The Centennial Secret: How Do Companies Last 100 Years?

The Centennial Secret: How Do Companies Last 100 Years?

The percentage of U.S. companies that make it to the 100-year mark is such a small number, there is no clear go-to source for accurate data on the topic. We know from the U.S. Bureau of Labor Statistics that only 36% of companies last 10 years and about 21% survive to see their 20th anniversary. Beyond that, the U.S. Census Bureau reports that only about 12% of companies are older than 26 years.

The prevailing theory, though unconfirmed, is that only about a half a percent (0.5%) of all companies have what it takes to last 100 years. This means that centennial firms truly do have lots to celebrate. They’re so rare it’s difficult to calculate just how rare they are.

One Indiana company that’ll be doing a lot of celebrating this year is Hammond-based Budd Mechanical Systems, a heating and cooling contractor that is turning 100 this year. The company was established by Clement T. (Budd) Clusserath in 1921 as Budd The Furnace Man & Sons, Inc. and has evolved throughout numerous business, economic, and technological changes over the generations.

Today, Budd Mechanical Systems is owned and operated by the third generation of Clusserath leadership under President Dana A. (Clusserath) Booth. The company is a certified WBE in the state of Indiana, a certified FBE in the state of Illinois, and has a regular staff of about 20 employees. Incredibly, the business is still located in its original Hammond location.

Building Indiana Business reached out to Dana Booth learn more about how companies like Budd Mechanical Systems have been able to stand the test of time.


Building Indiana Business (BIN): Let’s start with the million-dollar question. What’s the secret to staying in business for 100 years?

Dana Booth (DB): “Perseverance and caring for our customers and employees. This generation has fostered the same principles we attribute to the continued success of the company, which includes recognition of all the people and talent that get us through each and every year. We are proud of the generations of employees, some with three decades of service.”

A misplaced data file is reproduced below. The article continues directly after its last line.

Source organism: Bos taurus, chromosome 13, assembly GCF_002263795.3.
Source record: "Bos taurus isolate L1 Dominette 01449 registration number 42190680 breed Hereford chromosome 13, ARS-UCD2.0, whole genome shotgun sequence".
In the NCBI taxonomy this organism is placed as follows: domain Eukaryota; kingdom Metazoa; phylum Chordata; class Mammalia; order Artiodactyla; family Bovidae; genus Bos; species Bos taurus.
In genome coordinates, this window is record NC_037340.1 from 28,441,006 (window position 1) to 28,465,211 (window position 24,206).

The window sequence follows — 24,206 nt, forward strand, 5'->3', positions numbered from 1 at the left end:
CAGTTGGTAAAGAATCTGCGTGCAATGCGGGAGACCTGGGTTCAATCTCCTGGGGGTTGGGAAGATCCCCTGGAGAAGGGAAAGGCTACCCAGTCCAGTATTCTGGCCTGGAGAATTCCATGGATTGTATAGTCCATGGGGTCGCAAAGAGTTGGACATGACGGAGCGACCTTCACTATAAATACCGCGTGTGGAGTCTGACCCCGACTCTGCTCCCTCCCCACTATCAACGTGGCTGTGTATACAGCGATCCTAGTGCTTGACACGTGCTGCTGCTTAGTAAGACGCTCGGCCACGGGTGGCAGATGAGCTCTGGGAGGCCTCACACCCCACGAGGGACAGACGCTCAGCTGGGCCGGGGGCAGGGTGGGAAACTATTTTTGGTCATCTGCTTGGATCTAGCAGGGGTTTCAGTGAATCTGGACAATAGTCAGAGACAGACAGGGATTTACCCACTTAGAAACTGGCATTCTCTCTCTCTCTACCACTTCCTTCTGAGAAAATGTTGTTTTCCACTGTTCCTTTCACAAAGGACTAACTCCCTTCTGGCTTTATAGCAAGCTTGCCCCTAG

BIN: Heating and cooling has changed a lot over the last 100 years. How has your company adapted?

DB: “Our technicians attend continuing education classes yearly. Our office staff stays informed about new developments by attending meetings and webinars on upcoming changes to our industry and new products.”

“Our scope of work has continuously broadened. Residential work was our main focus in the earliest days, and at this time residential heating and air conditioning is only a portion of our production. Commercial work is the bulk of our production currently.”


(BIN): Has the pandemic situation of the last few months been a unique challenge in your 100-year history? What’s changed?

(DB): “Each time our business has faced recessions, deaths, and retirements, we have had to transition our methods and continue on in new directions. Grit was instilled in us from the first generation. My grandmother worked daily at the age of 89. It’s all about solving problems and moving forward.”

“COVID-19 has made us stay focused on using good judgement with keeping our employees and customers safe. We have shifted to provide new IAQ (Indoor Air Quality) services for our customers, as we’ve been observing increasing demand for cleaner indoor air.”


Fundamentals Matter Most

If the Clusserath family’s experiences align with other centennial company histories, then good fundamentals are what matter most for business longevity. The success of a 100-year story is rooted in simple but essential principals: taking good care of your employees, delivering the best outcomes for your customers, and continually learning new things. Although 100 years is a rare milestone and a long journey, the steps needed to reach it are simple to take.

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Category Cover Story, Features